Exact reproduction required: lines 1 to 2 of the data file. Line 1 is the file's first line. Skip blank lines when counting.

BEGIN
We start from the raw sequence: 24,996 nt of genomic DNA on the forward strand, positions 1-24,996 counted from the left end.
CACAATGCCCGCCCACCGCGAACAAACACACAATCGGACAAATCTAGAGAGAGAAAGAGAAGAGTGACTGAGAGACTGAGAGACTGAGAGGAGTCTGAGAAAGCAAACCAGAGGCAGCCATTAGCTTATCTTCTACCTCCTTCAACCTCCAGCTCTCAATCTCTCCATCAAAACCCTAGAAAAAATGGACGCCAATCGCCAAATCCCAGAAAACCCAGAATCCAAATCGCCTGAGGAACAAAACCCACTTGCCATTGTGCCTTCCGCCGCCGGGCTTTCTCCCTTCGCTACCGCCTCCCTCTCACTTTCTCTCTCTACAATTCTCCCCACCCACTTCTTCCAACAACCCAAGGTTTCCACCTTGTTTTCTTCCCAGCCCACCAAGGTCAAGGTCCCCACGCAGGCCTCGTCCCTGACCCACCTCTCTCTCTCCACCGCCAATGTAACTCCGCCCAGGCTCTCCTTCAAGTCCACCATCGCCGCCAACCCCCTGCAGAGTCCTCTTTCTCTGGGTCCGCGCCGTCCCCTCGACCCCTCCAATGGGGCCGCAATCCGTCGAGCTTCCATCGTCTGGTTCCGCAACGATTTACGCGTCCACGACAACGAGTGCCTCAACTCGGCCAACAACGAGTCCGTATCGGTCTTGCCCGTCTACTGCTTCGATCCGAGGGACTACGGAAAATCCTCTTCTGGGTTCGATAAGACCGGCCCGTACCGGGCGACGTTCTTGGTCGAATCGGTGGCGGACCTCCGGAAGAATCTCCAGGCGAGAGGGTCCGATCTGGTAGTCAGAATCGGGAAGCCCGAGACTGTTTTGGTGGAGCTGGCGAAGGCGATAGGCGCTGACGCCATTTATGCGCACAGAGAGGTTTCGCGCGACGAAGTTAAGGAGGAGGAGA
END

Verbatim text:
We start from the raw sequence: 24,996 nt of genomic DNA on the forward strand, positions 1-24,996 counted from the left end.
CACAATGCCCGCCCACCGCGAACAAACACACAATCGGACAAATCTAGAGAGAGAAAGAGAAGAGTGACTGAGAGACTGAGAGACTGAGAGGAGTCTGAGAAAGCAAACCAGAGGCAGCCATTAGCTTATCTTCTACCTCCTTCAACCTCCAGCTCTCAATCTCTCCATCAAAACCCTAGAAAAAATGGACGCCAATCGCCAAATCCCAGAAAACCCAGAATCCAAATCGCCTGAGGAACAAAACCCACTTGCCATTGTGCCTTCCGCCGCCGGGCTTTCTCCCTTCGCTACCGCCTCCCTCTCACTTTCTCTCTCTACAATTCTCCCCACCCACTTCTTCCAACAACCCAAGGTTTCCACCTTGTTTTCTTCCCAGCCCACCAAGGTCAAGGTCCCCACGCAGGCCTCGTCCCTGACCCACCTCTCTCTCTCCACCGCCAATGTAACTCCGCCCAGGCTCTCCTTCAAGTCCACCATCGCCGCCAACCCCCTGCAGAGTCCTCTTTCTCTGGGTCCGCGCCGTCCCCTCGACCCCTCCAATGGGGCCGCAATCCGTCGAGCTTCCATCGTCTGGTTCCGCAACGATTTACGCGTCCACGACAACGAGTGCCTCAACTCGGCCAACAACGAGTCCGTATCGGTCTTGCCCGTCTACTGCTTCGATCCGAGGGACTACGGAAAATCCTCTTCTGGGTTCGATAAGACCGGCCCGTACCGGGCGACGTTCTTGGTCGAATCGGTGGCGGACCTCCGGAAGAATCTCCAGGCGAGAGGGTCCGATCTGGTAGTCAGAATCGGGAAGCCCGAGACTGTTTTGGTGGAGCTGGCGAAGGCGATAGGCGCTGACGCCATTTATGCGCACAGAGAGGTTTCGCGCGACGAAGTTAAGGAGGAGGAGA